Twelve-year-old Lydia Nanteza is a pupil at the Ntinda based Uganda School for the Deaf. She repeatedly pulls off her face mask to communicate with her peers and teachers.
“It (the facial mask) is disturbing me. I cannot communicate well with my friend with it on. Every time you need to lower it. At times you forget it only to be reminded by a colleague. In class, it’s worse as you cannot effectively communicate with the teacher,” Nanteza signs in despair.
Just like Nanteza and other learners, the teachers also wear face masks in line with the standard operating procedures issued by the Ministry of Education and Sports.
Juliet Mary Tumuhairwe, the headteacher of Uganda School for the Deaf notes that wearing a facial mask is very challenging for her group of learners as they cannot fully understand or interpret what the teacher is communicating with them.
Reading lips and facial expressions are vital for learners with hearing impairments. To some people, forcing learners with hearing impairment to wear face masks is the direct exclusion of the already marginalized group.
Ivan Mugoya, a primary seven teacher says both learners and teachers cannot effectively express some words like whom, serious, lips and show colours such as white with a mask on. He says that expressing emotions is impossible because they are done simultaneously with the mouth and face.
To ensure that teaching and learning takes place, Mugoya says they have bent the rules so that at least the teacher removes his or her mask during the lesson. However, there are limitations to this.
Mugoya also criticizes the recommended classroom arrangement which requires learners to sit two-meters a part. According to Mugoya, this is ineffective as such learners need to be close to the teacher to see what he is communicating.
He says that besides the hearing challenges, many of the learners have low vision.
Daniel Opio, a learner in the same class says they would very much prefer it if they had face shields since they are transparent. “I have seen people with those things (face shields). It is easy to communicate with such. However here at school, no one has it. We all wear masks yet it is difficult to communicate with them on,” Opio signed as his teacher translated for our reporter.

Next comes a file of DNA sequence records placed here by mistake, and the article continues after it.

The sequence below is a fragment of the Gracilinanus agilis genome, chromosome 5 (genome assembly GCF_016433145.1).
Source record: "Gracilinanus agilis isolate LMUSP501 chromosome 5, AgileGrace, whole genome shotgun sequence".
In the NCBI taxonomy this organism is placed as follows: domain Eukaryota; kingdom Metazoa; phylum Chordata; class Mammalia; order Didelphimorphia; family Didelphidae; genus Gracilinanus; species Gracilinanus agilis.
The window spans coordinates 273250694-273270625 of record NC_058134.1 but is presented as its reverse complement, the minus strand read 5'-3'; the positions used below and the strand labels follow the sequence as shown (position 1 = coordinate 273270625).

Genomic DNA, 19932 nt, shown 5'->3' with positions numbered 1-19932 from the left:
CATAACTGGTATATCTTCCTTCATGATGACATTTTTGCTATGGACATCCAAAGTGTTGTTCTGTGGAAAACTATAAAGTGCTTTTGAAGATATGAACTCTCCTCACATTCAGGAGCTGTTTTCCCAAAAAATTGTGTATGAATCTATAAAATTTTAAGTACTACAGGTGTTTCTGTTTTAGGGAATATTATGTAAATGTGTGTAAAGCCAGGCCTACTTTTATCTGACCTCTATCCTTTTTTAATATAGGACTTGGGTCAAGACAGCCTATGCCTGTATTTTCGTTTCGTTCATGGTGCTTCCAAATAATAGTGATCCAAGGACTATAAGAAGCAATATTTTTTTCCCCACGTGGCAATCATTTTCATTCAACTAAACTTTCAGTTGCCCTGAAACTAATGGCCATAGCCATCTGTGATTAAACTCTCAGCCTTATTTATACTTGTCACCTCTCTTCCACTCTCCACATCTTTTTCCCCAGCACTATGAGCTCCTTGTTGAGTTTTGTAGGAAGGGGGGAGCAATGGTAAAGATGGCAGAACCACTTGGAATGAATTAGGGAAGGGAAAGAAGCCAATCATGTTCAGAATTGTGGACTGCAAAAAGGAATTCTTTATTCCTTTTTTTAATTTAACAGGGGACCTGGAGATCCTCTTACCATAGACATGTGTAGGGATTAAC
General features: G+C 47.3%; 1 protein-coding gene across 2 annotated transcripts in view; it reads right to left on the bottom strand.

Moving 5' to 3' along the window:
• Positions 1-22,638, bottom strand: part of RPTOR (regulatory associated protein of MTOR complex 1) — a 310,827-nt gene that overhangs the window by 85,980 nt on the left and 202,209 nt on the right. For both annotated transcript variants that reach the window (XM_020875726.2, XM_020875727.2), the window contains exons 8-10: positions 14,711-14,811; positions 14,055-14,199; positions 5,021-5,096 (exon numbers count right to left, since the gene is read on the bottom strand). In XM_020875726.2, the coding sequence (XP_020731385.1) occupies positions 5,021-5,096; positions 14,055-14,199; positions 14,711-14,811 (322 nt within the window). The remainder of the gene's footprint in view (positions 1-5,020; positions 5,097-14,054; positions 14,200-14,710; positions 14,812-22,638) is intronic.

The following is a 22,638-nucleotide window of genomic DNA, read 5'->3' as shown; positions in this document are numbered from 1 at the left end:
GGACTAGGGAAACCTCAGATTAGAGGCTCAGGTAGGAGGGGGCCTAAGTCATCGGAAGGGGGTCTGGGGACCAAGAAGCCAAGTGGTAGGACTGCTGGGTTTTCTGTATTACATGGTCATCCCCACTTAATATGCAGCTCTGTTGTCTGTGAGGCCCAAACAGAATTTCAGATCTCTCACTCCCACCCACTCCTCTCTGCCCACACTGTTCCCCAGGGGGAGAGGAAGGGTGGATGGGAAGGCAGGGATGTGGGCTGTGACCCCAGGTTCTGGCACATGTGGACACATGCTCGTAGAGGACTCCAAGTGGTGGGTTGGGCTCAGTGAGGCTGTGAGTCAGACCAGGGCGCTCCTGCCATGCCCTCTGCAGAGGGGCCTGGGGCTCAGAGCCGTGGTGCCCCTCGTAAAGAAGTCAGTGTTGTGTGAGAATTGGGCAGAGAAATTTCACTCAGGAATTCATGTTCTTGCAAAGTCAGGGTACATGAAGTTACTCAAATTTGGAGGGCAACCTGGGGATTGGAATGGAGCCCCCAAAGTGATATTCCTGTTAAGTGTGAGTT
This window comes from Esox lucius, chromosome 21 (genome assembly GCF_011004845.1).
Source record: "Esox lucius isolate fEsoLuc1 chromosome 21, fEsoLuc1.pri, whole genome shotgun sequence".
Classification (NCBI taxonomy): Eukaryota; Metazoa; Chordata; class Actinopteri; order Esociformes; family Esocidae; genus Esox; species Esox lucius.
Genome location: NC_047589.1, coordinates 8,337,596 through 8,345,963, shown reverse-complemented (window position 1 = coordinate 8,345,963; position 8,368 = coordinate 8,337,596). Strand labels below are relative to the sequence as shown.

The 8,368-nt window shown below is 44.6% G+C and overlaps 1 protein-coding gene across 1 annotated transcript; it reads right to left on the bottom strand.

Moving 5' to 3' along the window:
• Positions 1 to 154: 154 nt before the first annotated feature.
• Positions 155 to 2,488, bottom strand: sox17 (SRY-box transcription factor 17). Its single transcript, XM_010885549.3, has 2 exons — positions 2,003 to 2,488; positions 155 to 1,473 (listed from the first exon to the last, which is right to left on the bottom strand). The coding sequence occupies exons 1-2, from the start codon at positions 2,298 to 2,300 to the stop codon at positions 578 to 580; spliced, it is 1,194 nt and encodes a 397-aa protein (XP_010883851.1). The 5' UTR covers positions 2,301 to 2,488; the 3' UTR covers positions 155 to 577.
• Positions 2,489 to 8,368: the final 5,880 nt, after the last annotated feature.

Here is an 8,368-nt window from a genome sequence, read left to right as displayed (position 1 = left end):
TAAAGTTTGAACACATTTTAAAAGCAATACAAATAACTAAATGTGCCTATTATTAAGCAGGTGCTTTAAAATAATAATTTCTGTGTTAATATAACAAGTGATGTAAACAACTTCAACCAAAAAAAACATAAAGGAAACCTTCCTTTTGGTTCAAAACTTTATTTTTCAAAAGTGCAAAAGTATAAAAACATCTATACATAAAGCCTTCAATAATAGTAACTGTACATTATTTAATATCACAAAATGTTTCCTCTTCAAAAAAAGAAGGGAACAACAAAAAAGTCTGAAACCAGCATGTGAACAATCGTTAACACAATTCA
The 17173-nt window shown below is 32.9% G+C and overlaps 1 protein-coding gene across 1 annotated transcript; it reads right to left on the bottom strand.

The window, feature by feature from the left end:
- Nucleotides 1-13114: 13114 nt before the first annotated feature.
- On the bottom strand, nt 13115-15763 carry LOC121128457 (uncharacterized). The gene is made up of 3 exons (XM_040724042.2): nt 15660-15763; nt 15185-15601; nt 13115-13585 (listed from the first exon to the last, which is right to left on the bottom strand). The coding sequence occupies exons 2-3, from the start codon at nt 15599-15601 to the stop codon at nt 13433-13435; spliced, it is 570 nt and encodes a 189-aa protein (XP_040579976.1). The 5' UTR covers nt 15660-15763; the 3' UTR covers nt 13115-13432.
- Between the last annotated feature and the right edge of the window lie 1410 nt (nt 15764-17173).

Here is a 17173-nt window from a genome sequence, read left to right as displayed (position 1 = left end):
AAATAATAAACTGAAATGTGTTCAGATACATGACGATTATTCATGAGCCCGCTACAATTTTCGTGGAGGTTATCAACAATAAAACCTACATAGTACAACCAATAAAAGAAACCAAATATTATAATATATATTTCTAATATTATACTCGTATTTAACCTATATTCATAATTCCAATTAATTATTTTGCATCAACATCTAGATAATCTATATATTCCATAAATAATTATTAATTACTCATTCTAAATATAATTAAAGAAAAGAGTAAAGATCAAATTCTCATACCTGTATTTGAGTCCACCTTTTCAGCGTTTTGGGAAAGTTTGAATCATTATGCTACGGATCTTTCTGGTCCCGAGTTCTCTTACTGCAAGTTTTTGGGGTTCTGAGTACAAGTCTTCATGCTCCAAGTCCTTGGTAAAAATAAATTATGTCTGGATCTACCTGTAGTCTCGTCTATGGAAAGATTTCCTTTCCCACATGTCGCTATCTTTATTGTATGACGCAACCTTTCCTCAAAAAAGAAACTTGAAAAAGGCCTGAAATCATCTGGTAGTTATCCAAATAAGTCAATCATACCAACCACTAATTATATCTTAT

Asked about the challenge, the rest of the learners signaled unanimously to affirm Opio’s statement that they were facing the same problem. Tumuhairwe says that when the SOPs were presented, they tried to alert the authorities that they don’t apply to their learners. She says that they expected the Education Ministry to design special SOPs for such learners but nothing has been done.
“The only problem is that these policies are always designed from offices without any consultations from us the implementers. We are now left to suffer from the implementation of such things. The bad thing is; if they find you doing the contrary, you might land into trouble. That leaves us with no option other than enforcing what they are saying,” Tumuhairwe shares.
The frustrated headteacher says as the government allows more classes to reopen, they should think of better SOPs for differently gifted learners. Sarah Bugoosi Kibooli, the Commissioner in Charge of Special Needs Education says that at the time of procuring masks, they had made special communication to their health counterparts to distribute face shields to search learners instead of face masks.
“…such learners cannot be given a mask. For what? I was so surprised when I found out that this is what happened. The permanent secretary and I wrote a letter to the ministry of health on this matter and I think we need to make a follow-up and understand why these learners were given masks instead of face fields,” she said.
On the issue of face shields, Elias Anguyo, another teacher at the school says given the visual challenges among some learners, the face shields might not be the best solution.